Gloucester Times - Is Bay State ready for more climate refugees?
BOSTON — After the deadly Category 5 Hurricane Maria forced Puerto Rican evacuees to settle elsewhere in the United States, the city of Boston supported 142 displaced households, enrolled 193 students in its school district, provided 1,000 winter coats, hats and gloves, and distributed 36 Thanksgiving and Christmas meals.
"With all of these efforts, there's more we can do and more that we could have done as communities across Massachusetts," Yusufi Vali, the director of Boston's Office for Immigrant Advancement, told lawmakers Tuesday after he presented those statistics.
Vali testified before the Committee on Children, Families and Persons with Disabilities in support of a bill by Rep. Liz Miranda that would create a special commission "to better prepare the Commonwealth for climate change refugees."
Vali said Boston Mayor Marty Walsh's administration supports the bill "because it understands that Hurricane Maria is not an isolated incident."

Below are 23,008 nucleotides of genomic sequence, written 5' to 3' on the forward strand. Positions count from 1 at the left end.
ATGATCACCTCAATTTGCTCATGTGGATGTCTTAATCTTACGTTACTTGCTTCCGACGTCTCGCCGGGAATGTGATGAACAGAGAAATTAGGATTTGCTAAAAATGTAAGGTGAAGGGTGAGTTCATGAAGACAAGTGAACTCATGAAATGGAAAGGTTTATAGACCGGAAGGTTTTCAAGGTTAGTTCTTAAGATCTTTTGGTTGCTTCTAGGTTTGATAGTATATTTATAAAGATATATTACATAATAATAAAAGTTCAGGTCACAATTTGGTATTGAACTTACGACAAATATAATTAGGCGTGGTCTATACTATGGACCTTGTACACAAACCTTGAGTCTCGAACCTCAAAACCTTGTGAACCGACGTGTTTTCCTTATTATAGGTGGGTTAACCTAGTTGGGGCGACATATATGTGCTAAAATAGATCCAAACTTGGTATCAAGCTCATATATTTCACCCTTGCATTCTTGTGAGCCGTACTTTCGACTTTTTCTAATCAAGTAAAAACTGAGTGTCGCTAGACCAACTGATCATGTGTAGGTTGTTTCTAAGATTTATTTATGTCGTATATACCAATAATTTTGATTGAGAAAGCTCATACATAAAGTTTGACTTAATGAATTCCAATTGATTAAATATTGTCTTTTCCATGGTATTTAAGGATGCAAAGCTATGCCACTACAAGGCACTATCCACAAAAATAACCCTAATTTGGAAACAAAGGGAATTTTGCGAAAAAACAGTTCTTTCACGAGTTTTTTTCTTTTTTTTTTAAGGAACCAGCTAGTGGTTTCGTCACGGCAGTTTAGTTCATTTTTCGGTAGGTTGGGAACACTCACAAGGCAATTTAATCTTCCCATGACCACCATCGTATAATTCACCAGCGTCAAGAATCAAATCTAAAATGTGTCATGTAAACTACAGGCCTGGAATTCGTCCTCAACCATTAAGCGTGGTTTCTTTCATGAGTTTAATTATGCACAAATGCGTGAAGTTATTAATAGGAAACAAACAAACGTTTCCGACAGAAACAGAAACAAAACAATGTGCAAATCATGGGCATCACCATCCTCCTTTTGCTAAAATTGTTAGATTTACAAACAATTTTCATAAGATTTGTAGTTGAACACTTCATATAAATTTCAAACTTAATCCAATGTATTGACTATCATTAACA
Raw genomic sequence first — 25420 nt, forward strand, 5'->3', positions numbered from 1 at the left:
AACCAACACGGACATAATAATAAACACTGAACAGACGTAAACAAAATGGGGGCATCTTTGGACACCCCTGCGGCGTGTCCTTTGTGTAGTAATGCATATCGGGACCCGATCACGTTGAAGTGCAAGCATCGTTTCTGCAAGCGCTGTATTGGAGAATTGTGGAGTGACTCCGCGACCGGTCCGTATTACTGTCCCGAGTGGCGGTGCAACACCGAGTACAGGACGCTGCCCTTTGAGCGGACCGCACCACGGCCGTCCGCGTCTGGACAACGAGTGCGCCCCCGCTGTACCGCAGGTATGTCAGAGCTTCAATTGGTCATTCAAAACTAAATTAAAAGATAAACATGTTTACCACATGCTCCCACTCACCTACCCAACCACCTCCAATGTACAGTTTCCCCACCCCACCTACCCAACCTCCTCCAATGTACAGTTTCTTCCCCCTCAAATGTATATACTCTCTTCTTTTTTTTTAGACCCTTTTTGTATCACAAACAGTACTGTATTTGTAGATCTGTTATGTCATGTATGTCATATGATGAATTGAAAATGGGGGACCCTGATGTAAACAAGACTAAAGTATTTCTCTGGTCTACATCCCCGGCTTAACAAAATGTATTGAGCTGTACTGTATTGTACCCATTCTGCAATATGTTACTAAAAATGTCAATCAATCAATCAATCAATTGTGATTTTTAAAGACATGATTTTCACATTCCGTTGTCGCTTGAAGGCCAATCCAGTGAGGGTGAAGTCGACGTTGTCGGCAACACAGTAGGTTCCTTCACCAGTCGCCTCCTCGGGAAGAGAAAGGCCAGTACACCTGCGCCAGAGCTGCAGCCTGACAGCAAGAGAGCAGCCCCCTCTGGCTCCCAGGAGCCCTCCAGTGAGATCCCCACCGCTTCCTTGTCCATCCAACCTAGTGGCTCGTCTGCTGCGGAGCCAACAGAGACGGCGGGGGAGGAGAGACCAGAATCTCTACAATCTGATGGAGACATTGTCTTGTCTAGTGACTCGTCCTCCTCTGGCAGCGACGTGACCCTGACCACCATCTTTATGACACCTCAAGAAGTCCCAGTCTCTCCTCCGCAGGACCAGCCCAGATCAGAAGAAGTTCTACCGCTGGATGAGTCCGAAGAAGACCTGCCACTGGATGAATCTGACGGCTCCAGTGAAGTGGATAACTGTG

"Climate change is real, and there will be more disasters in the future," Vali said. "There is a lot we did right to support our new Massachusetts residents, reacting as best we could in the moment. Given that we anticipate more instances of climate refugees, however, in the future we must have a proactive plan in best efforts."
Along with municipal efforts to support hurricane evacuees, the state took several steps, including providing additional money to local schools experiencing an influx of Puerto Rican students, offering in-state tuition rates to evacuee college students, and convening housing, education and health officials on a task force to coordinate aid efforts.
Police officers, emergency management personnel and a six-person National Guard communications unit also deployed to the island at various points.
Miranda's bill (H 149) proposes an 11-member commission that would evaluate the state's efforts after Hurricane Maria and advise the Legislature on ways to prepare for future influxes of individuals forced to leave their homes due to "either sudden on-set disasters or slow on-set degradation of their natural environments related to at least one of the following impacts of climate change: flooding, extreme weather events, sea-level rise, and droughts."
Miranda said the arrival of displaced people after Hurricane Maria highlighted a need to define and improve existing emergency response protocols and to consider what other measures might be needed.
"We know that displacement related to climate change is on the rise," the Boston Democrat said. "It's not if it's going to happen, it's when and where."